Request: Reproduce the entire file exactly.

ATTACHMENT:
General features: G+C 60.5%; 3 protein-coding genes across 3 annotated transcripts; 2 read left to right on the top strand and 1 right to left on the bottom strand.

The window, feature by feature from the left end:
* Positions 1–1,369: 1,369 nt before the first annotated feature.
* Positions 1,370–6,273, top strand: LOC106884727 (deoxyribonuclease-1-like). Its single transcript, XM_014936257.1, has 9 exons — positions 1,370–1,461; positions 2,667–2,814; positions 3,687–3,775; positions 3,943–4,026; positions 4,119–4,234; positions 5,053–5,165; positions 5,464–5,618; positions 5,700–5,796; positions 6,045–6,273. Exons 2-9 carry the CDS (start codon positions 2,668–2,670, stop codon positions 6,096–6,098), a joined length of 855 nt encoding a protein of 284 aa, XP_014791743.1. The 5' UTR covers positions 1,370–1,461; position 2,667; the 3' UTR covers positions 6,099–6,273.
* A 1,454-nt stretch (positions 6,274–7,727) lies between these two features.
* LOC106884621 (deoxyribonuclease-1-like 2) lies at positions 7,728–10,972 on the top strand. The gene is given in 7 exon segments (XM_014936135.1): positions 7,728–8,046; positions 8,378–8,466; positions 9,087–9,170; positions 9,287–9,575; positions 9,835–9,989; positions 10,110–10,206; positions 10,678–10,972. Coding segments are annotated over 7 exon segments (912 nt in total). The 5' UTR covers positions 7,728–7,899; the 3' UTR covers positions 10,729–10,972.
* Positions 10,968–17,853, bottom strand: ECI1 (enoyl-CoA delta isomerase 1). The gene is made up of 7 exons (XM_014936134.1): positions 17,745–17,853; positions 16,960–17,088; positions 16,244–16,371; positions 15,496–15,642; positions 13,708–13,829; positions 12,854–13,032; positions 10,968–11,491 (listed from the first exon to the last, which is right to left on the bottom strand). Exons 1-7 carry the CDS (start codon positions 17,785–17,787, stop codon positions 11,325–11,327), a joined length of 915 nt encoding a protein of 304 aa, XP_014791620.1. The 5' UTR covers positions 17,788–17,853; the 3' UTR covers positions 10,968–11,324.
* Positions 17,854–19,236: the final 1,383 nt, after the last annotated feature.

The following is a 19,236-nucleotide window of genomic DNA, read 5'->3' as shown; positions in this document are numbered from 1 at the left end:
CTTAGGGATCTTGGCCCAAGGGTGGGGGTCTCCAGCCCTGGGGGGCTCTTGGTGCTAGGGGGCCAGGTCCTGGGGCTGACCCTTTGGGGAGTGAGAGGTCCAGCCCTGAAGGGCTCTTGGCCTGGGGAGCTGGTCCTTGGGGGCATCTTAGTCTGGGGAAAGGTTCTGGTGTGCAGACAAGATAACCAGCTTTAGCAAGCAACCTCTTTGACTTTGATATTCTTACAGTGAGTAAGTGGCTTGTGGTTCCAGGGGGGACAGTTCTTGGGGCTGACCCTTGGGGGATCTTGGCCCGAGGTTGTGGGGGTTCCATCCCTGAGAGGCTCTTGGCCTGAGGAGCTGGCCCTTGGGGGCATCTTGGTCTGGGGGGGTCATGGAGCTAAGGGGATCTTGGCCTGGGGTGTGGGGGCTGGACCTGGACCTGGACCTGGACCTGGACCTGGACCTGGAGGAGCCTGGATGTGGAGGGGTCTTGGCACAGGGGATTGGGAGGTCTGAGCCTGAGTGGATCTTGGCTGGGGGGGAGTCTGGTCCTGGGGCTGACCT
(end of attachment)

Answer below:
General features: G+C 60.5%; 3 protein-coding genes across 3 annotated transcripts; 2 read left to right on the top strand and 1 right to left on the bottom strand.

The window, feature by feature from the left end:
* Positions 1–1,369: 1,369 nt before the first annotated feature.
* Positions 1,370–6,273, top strand: LOC106884727 (deoxyribonuclease-1-like). Its single transcript, XM_014936257.1, has 9 exons — positions 1,370–1,461; positions 2,667–2,814; positions 3,687–3,775; positions 3,943–4,026; positions 4,119–4,234; positions 5,053–5,165; positions 5,464–5,618; positions 5,700–5,796; positions 6,045–6,273. Exons 2-9 carry the CDS (start codon positions 2,668–2,670, stop codon positions 6,096–6,098), a joined length of 855 nt encoding a protein of 284 aa, XP_014791743.1. The 5' UTR covers positions 1,370–1,461; position 2,667; the 3' UTR covers positions 6,099–6,273.
* A 1,454-nt stretch (positions 6,274–7,727) lies between these two features.
* LOC106884621 (deoxyribonuclease-1-like 2) lies at positions 7,728–10,972 on the top strand. The gene is given in 7 exon segments (XM_014936135.1): positions 7,728–8,046; positions 8,378–8,466; positions 9,087–9,170; positions 9,287–9,575; positions 9,835–9,989; positions 10,110–10,206; positions 10,678–10,972. Coding segments are annotated over 7 exon segments (912 nt in total). The 5' UTR covers positions 7,728–7,899; the 3' UTR covers positions 10,729–10,972.
* Positions 10,968–17,853, bottom strand: ECI1 (enoyl-CoA delta isomerase 1). The gene is made up of 7 exons (XM_014936134.1): positions 17,745–17,853; positions 16,960–17,088; positions 16,244–16,371; positions 15,496–15,642; positions 13,708–13,829; positions 12,854–13,032; positions 10,968–11,491 (listed from the first exon to the last, which is right to left on the bottom strand). Exons 1-7 carry the CDS (start codon positions 17,785–17,787, stop codon positions 11,325–11,327), a joined length of 915 nt encoding a protein of 304 aa, XP_014791620.1. The 5' UTR covers positions 17,788–17,853; the 3' UTR covers positions 10,968–11,324.
* Positions 17,854–19,236: the final 1,383 nt, after the last annotated feature.

The following is a 19,236-nucleotide window of genomic DNA, read 5'->3' as shown; positions in this document are numbered from 1 at the left end:
CTTAGGGATCTTGGCCCAAGGGTGGGGGTCTCCAGCCCTGGGGGGCTCTTGGTGCTAGGGGGCCAGGTCCTGGGGCTGACCCTTTGGGGAGTGAGAGGTCCAGCCCTGAAGGGCTCTTGGCCTGGGGAGCTGGTCCTTGGGGGCATCTTAGTCTGGGGAAAGGTTCTGGTGTGCAGACAAGATAACCAGCTTTAGCAAGCAACCTCTTTGACTTTGATATTCTTACAGTGAGTAAGTGGCTTGTGGTTCCAGGGGGGACAGTTCTTGGGGCTGACCCTTGGGGGATCTTGGCCCGAGGTTGTGGGGGTTCCATCCCTGAGAGGCTCTTGGCCTGAGGAGCTGGCCCTTGGGGGCATCTTGGTCTGGGGGGGTCATGGAGCTAAGGGGATCTTGGCCTGGGGTGTGGGGGCTGGACCTGGACCTGGACCTGGACCTGGACCTGGACCTGGAGGAGCCTGGATGTGGAGGGGTCTTGGCACAGGGGATTGGGAGGTCTGAGCCTGAGTGGATCTTGGCTGGGGGGGAGTCTGGTCCTGGGGCTGACCT